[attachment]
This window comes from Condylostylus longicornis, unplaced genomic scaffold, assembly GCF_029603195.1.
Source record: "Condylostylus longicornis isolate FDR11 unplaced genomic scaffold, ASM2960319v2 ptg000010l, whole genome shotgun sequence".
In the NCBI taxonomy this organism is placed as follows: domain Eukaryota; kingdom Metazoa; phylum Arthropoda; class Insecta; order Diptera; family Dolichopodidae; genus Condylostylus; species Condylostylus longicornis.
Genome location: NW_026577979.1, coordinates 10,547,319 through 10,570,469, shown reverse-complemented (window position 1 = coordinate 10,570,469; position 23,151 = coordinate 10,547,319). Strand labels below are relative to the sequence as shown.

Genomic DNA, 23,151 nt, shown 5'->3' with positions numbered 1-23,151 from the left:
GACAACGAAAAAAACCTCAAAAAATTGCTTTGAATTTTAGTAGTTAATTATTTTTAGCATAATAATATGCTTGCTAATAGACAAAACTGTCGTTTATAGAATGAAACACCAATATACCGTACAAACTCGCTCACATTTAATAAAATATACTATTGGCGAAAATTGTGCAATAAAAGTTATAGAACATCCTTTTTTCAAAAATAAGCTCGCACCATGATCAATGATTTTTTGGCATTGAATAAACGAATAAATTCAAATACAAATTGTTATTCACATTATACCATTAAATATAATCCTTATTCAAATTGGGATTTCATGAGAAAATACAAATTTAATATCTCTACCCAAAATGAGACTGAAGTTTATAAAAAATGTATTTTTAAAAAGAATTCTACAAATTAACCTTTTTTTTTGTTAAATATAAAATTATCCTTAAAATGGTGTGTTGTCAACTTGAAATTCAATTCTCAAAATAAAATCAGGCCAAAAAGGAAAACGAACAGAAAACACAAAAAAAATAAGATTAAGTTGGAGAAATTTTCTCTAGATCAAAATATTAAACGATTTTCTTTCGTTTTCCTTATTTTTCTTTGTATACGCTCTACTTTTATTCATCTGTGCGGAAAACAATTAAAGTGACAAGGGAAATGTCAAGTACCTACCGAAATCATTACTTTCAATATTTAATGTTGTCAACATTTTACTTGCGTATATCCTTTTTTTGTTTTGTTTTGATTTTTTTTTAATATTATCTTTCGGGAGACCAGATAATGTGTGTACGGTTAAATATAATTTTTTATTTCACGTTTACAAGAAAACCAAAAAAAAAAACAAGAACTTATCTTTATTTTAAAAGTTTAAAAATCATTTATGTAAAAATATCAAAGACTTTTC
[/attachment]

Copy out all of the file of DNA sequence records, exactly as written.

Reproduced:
This window comes from Condylostylus longicornis, unplaced genomic scaffold, assembly GCF_029603195.1.
Source record: "Condylostylus longicornis isolate FDR11 unplaced genomic scaffold, ASM2960319v2 ptg000010l, whole genome shotgun sequence".
In the NCBI taxonomy this organism is placed as follows: domain Eukaryota; kingdom Metazoa; phylum Arthropoda; class Insecta; order Diptera; family Dolichopodidae; genus Condylostylus; species Condylostylus longicornis.
Genome location: NW_026577979.1, coordinates 10,547,319 through 10,570,469, shown reverse-complemented (window position 1 = coordinate 10,570,469; position 23,151 = coordinate 10,547,319). Strand labels below are relative to the sequence as shown.

Genomic DNA, 23,151 nt, shown 5'->3' with positions numbered 1-23,151 from the left:
GACAACGAAAAAAACCTCAAAAAATTGCTTTGAATTTTAGTAGTTAATTATTTTTAGCATAATAATATGCTTGCTAATAGACAAAACTGTCGTTTATAGAATGAAACACCAATATACCGTACAAACTCGCTCACATTTAATAAAATATACTATTGGCGAAAATTGTGCAATAAAAGTTATAGAACATCCTTTTTTCAAAAATAAGCTCGCACCATGATCAATGATTTTTTGGCATTGAATAAACGAATAAATTCAAATACAAATTGTTATTCACATTATACCATTAAATATAATCCTTATTCAAATTGGGATTTCATGAGAAAATACAAATTTAATATCTCTACCCAAAATGAGACTGAAGTTTATAAAAAATGTATTTTTAAAAAGAATTCTACAAATTAACCTTTTTTTTTGTTAAATATAAAATTATCCTTAAAATGGTGTGTTGTCAACTTGAAATTCAATTCTCAAAATAAAATCAGGCCAAAAAGGAAAACGAACAGAAAACACAAAAAAAATAAGATTAAGTTGGAGAAATTTTCTCTAGATCAAAATATTAAACGATTTTCTTTCGTTTTCCTTATTTTTCTTTGTATACGCTCTACTTTTATTCATCTGTGCGGAAAACAATTAAAGTGACAAGGGAAATGTCAAGTACCTACCGAAATCATTACTTTCAATATTTAATGTTGTCAACATTTTACTTGCGTATATCCTTTTTTTGTTTTGTTTTGATTTTTTTTTAATATTATCTTTCGGGAGACCAGATAATGTGTGTACGGTTAAATATAATTTTTTATTTCACGTTTACAAGAAAACCAAAAAAAAAAACAAGAACTTATCTTTATTTTAAAAGTTTAAAAATCATTTATGTAAAAATATCAAAGACTTTTC